NNSA breaks ground in many ways

Imagine moving just eight miles and saving about $100 million per year. The NNSA\'s Mark Holecek has details on how his agency\'s doing it.

By Suzanne Kubota
Senior Internet Editor

When the National Nuclear Security Administration (NNSA) broke ground for a new manufacturing plant earlier this month, it also broke ground in the federal government.

As a LEED Gold manufacturing campus, the National Security Campus is “one of the first, certainly in the Kansas City area, and one of the first in the nation,” said Mark Holecek, NNSA’s Kansas City Site Manager.

Built in 1942 by the Department of Defense, the facility builds electronic, mechanical and engineered-type parts primarily for nuclear weapons purposes. Holecek told Federal News Radio, “over time, some of those activities have grown bigger than what they need to be for our current workload.”

So the new facility will be smaller, said Holecek, designed for a 50% reduction in energy usage, reduce building waste and maintenance, and sport white roofs and solar water heating. “The energy savings we’re looking at are in the millions annually,” said Holecek.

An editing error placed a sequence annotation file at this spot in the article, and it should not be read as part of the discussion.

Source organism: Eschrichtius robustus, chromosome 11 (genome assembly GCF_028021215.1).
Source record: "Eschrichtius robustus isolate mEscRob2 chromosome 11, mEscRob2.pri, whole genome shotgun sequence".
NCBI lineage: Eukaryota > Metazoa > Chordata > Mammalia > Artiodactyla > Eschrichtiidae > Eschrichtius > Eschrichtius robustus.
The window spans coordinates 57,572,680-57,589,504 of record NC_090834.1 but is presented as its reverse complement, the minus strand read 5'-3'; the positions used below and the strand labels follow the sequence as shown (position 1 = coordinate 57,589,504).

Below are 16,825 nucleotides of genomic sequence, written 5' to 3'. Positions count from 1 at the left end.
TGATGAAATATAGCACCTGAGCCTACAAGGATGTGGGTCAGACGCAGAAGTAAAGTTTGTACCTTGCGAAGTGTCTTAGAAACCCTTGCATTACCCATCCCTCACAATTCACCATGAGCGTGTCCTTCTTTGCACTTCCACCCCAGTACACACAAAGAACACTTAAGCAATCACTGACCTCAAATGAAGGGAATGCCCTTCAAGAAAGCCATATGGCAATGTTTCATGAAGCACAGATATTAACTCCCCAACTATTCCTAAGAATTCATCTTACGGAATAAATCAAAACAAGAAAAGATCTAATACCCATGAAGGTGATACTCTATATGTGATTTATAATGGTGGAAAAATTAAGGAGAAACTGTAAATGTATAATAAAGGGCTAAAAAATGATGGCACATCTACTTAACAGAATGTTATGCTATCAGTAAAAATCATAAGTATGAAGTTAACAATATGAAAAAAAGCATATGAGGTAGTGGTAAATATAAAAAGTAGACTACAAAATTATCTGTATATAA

With a price tag of about $687 million, the new campus is expected to save $100 million a year in energy consumption and building maintenance. While it may seem that would mean that it would take seven years to pay for itself, Holecek explained to the Federal Drive NNSA will start seeing savings nearly immediately.

GSA, he said, had the facility built to suit NNSA and its needs and is the leasing agent. Once the facility is built and employees start a phased move in late 2012, Holecek said the $100 million savings is greater than the lease payment.

Holecek said the effort is part of an overall transformation plan that’s “about improving our efficiency,..modernizing our infrastructure so that we’re ready for out future needs.”

This means that both facilities and processes need addressing. “Our production requirements change pretty regularly, so flexibility is sort of a modern term for manufacturing’s ability to flex with changes in schedules and demand.”

Eventually, the new campus will house roughly 2,500 employees in manufacturing, laboratory, office and warehouse space. As the first of eight sites across the country to go through the transformation, this will serve as a sort of best practices proving ground for NNSA.

(Stay tuned next week for Federal News Radio’s series, Greening of Government. The series will explore how agencies are becoming green through their buildings, technology, people, and modes of transportation. We will also explore how government contractors are employing green technologies.)

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